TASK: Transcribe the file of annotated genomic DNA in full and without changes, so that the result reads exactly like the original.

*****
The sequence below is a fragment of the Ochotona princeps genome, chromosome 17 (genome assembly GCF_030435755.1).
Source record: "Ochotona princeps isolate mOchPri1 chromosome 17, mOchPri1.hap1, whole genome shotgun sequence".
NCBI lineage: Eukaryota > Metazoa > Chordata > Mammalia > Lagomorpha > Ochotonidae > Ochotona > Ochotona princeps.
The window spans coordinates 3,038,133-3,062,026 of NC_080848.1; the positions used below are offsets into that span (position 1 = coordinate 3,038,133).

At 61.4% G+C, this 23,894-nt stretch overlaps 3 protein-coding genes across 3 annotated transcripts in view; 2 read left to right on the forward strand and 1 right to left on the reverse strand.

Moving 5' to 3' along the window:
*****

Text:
The sequence below is a fragment of the Ochotona princeps genome, chromosome 17 (genome assembly GCF_030435755.1).
Source record: "Ochotona princeps isolate mOchPri1 chromosome 17, mOchPri1.hap1, whole genome shotgun sequence".
NCBI lineage: Eukaryota > Metazoa > Chordata > Mammalia > Lagomorpha > Ochotonidae > Ochotona > Ochotona princeps.
The window spans coordinates 3,038,133-3,062,026 of NC_080848.1; the positions used below are offsets into that span (position 1 = coordinate 3,038,133).

At 61.4% G+C, this 23,894-nt stretch overlaps 3 protein-coding genes across 3 annotated transcripts in view; 2 read left to right on the forward strand and 1 right to left on the reverse strand.

Moving 5' to 3' along the window: